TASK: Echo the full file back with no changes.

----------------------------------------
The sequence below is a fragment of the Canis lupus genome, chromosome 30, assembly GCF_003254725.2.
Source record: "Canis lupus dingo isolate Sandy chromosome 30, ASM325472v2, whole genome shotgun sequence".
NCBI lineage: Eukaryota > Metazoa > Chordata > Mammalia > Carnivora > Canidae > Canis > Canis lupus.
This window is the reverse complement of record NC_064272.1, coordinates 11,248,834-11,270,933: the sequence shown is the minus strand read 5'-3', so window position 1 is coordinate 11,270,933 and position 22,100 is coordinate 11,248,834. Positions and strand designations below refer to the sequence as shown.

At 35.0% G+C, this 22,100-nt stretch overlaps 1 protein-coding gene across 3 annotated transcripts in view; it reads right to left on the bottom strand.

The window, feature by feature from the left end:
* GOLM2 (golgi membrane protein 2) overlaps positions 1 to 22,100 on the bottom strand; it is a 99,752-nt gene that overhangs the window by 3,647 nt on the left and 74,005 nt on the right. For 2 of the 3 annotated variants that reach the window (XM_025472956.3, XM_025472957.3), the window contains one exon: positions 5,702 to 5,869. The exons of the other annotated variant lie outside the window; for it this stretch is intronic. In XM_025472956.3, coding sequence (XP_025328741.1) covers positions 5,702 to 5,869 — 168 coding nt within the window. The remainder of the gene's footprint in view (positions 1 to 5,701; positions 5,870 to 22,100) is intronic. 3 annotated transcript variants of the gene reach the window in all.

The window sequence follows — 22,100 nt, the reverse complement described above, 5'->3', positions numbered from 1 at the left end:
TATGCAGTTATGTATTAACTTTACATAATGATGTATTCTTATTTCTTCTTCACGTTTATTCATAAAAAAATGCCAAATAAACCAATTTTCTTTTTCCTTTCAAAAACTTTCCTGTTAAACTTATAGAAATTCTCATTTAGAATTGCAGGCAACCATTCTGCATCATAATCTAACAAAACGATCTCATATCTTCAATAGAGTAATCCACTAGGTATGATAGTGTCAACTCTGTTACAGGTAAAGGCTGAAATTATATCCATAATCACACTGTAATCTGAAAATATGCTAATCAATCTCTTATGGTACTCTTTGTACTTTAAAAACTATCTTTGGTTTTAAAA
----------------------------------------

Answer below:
The sequence below is a fragment of the Canis lupus genome, chromosome 30, assembly GCF_003254725.2.
Source record: "Canis lupus dingo isolate Sandy chromosome 30, ASM325472v2, whole genome shotgun sequence".
NCBI lineage: Eukaryota > Metazoa > Chordata > Mammalia > Carnivora > Canidae > Canis > Canis lupus.
This window is the reverse complement of record NC_064272.1, coordinates 11,248,834-11,270,933: the sequence shown is the minus strand read 5'-3', so window position 1 is coordinate 11,270,933 and position 22,100 is coordinate 11,248,834. Positions and strand designations below refer to the sequence as shown.

At 35.0% G+C, this 22,100-nt stretch overlaps 1 protein-coding gene across 3 annotated transcripts in view; it reads right to left on the bottom strand.

The window, feature by feature from the left end:
* GOLM2 (golgi membrane protein 2) overlaps positions 1 to 22,100 on the bottom strand; it is a 99,752-nt gene that overhangs the window by 3,647 nt on the left and 74,005 nt on the right. For 2 of the 3 annotated variants that reach the window (XM_025472956.3, XM_025472957.3), the window contains one exon: positions 5,702 to 5,869. The exons of the other annotated variant lie outside the window; for it this stretch is intronic. In XM_025472956.3, coding sequence (XP_025328741.1) covers positions 5,702 to 5,869 — 168 coding nt within the window. The remainder of the gene's footprint in view (positions 1 to 5,701; positions 5,870 to 22,100) is intronic. 3 annotated transcript variants of the gene reach the window in all.

The window sequence follows — 22,100 nt, the reverse complement described above, 5'->3', positions numbered from 1 at the left end:
TATGCAGTTATGTATTAACTTTACATAATGATGTATTCTTATTTCTTCTTCACGTTTATTCATAAAAAAATGCCAAATAAACCAATTTTCTTTTTCCTTTCAAAAACTTTCCTGTTAAACTTATAGAAATTCTCATTTAGAATTGCAGGCAACCATTCTGCATCATAATCTAACAAAACGATCTCATATCTTCAATAGAGTAATCCACTAGGTATGATAGTGTCAACTCTGTTACAGGTAAAGGCTGAAATTATATCCATAATCACACTGTAATCTGAAAATATGCTAATCAATCTCTTATGGTACTCTTTGTACTTTAAAAACTATCTTTGGTTTTAAAA